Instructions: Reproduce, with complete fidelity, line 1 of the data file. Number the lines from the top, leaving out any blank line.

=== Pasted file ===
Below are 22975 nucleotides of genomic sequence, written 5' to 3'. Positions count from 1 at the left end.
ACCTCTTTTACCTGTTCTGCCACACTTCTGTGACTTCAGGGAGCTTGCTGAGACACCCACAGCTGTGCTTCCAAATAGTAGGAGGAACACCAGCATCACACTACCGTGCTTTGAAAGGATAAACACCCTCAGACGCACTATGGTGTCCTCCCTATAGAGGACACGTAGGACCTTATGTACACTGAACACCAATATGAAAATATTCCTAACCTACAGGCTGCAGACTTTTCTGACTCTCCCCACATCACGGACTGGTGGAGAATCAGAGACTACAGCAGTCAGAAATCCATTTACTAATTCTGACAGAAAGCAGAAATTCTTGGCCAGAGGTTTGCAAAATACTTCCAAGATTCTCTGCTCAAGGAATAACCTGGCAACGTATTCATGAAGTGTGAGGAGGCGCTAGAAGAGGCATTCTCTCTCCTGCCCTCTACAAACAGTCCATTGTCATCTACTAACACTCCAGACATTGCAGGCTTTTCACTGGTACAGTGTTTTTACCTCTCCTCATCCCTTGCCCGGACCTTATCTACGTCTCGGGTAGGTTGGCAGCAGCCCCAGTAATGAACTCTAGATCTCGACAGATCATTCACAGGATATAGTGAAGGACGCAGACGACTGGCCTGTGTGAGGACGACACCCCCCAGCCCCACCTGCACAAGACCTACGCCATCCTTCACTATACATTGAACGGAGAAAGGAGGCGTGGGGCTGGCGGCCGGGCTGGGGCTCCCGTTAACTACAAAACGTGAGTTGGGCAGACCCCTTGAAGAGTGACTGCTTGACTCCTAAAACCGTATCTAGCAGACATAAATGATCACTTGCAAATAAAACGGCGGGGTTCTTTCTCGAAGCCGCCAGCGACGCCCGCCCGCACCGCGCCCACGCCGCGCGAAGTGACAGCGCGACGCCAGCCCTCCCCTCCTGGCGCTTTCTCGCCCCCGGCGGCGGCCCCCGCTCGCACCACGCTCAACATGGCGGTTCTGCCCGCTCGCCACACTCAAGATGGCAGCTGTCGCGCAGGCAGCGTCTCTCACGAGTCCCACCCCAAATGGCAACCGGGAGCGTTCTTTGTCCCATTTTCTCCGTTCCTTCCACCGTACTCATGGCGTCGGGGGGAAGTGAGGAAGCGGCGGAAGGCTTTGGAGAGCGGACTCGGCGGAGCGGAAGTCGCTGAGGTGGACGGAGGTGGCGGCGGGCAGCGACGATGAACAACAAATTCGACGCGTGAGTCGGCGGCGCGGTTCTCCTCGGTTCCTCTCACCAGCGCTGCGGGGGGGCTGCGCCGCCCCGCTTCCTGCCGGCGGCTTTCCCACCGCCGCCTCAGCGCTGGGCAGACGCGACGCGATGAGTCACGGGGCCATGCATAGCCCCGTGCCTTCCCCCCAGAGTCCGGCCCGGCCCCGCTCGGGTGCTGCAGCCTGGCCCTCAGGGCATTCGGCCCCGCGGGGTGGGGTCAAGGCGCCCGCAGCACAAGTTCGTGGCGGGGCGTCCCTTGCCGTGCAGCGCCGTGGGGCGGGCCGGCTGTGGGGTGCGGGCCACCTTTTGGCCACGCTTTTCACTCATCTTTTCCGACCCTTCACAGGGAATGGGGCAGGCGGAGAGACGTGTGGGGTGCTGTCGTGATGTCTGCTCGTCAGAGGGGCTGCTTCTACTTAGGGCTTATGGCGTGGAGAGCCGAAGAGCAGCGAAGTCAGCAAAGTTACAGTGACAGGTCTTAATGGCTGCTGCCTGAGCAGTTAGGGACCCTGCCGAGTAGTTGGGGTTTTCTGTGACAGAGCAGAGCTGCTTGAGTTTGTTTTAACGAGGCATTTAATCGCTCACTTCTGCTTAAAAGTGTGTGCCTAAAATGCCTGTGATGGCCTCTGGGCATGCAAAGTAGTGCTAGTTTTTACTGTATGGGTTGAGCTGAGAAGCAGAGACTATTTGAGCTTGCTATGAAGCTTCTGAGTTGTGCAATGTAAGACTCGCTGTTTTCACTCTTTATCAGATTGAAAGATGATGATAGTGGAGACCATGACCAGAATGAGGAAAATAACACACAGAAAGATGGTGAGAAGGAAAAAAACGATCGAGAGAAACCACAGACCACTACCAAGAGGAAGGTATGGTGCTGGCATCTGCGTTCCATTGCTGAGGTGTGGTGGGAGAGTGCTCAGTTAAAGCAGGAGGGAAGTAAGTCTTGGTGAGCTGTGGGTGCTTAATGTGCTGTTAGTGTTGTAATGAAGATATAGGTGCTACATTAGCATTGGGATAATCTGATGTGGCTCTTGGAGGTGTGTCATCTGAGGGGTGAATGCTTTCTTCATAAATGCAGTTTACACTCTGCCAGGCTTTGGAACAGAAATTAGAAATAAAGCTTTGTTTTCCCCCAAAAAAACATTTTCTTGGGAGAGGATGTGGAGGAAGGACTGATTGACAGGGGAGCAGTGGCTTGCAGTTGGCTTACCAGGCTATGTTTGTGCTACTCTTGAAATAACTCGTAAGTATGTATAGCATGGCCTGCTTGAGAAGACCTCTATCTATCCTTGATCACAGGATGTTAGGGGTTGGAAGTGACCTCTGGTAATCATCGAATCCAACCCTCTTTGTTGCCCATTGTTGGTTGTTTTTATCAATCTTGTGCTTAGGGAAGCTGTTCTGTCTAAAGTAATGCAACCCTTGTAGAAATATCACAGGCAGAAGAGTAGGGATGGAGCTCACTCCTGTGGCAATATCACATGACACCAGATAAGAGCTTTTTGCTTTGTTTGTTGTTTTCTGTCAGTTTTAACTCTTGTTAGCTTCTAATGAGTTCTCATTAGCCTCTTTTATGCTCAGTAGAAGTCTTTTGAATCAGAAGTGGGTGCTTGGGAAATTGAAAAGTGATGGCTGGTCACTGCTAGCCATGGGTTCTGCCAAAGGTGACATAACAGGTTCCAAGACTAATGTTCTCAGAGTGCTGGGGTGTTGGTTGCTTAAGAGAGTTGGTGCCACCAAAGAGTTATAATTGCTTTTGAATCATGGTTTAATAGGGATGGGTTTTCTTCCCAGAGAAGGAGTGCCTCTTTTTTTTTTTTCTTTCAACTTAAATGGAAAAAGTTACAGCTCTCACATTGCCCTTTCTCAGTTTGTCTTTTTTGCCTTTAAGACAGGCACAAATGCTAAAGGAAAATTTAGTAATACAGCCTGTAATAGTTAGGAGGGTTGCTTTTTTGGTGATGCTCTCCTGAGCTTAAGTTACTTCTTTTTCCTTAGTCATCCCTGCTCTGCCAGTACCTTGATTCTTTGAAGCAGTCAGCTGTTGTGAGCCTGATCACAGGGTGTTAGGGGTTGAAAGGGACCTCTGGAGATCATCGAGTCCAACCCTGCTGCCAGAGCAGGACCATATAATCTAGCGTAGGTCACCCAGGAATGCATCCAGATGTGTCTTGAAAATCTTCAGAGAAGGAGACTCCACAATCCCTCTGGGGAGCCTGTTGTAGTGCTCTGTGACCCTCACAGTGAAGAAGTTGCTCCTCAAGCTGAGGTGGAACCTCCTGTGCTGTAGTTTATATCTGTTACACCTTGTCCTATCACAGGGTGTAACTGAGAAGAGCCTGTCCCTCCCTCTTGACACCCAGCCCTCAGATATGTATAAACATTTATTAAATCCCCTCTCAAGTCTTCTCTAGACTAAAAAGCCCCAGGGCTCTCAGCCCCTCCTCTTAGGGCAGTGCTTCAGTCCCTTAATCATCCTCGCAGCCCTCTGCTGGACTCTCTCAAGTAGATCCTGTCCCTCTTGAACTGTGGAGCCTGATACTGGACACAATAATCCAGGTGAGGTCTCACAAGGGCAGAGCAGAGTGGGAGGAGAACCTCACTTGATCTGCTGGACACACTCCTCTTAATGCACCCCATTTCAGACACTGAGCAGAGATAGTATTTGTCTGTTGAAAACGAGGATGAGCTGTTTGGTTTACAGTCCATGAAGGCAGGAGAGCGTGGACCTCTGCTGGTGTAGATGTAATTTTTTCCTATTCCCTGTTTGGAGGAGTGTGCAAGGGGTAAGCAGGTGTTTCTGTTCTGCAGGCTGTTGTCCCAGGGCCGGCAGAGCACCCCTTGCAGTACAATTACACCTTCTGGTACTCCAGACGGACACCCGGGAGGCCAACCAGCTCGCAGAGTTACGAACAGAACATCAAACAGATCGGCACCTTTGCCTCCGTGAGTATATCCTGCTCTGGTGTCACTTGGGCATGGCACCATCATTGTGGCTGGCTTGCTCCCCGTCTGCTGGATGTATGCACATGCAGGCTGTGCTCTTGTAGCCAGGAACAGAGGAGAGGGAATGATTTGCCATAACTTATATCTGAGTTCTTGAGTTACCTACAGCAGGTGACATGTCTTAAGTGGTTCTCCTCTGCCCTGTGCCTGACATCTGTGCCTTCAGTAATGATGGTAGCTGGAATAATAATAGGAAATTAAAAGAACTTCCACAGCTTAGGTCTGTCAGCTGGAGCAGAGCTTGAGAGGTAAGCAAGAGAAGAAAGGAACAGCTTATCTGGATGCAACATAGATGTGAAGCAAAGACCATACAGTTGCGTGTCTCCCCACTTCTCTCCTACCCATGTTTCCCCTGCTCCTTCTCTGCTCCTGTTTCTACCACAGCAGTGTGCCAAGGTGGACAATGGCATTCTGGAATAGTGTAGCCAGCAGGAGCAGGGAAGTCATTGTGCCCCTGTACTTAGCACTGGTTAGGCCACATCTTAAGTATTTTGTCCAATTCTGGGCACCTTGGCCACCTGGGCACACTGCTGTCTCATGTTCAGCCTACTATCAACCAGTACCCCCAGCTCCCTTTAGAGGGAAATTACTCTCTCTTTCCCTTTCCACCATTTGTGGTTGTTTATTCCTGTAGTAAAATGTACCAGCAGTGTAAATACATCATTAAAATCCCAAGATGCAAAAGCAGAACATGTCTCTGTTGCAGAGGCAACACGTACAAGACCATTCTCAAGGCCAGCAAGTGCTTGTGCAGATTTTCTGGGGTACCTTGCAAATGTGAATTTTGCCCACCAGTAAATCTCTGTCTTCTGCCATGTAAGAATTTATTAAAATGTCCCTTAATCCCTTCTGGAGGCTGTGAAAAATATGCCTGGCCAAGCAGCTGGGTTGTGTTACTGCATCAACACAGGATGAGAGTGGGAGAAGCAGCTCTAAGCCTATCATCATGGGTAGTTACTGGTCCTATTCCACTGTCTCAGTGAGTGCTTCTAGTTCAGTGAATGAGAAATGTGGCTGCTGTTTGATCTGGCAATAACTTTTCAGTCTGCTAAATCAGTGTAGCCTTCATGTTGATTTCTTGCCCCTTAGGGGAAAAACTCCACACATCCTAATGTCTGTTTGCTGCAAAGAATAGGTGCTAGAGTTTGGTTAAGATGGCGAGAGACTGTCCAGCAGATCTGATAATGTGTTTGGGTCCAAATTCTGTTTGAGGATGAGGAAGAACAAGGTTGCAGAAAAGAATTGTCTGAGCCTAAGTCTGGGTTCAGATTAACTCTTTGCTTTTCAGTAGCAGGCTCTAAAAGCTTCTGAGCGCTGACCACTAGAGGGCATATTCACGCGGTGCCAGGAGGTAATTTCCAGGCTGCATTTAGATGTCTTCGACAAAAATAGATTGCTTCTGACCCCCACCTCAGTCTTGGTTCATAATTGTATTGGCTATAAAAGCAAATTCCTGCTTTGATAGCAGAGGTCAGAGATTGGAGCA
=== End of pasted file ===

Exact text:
Below are 22975 nucleotides of genomic sequence, written 5' to 3'. Positions count from 1 at the left end.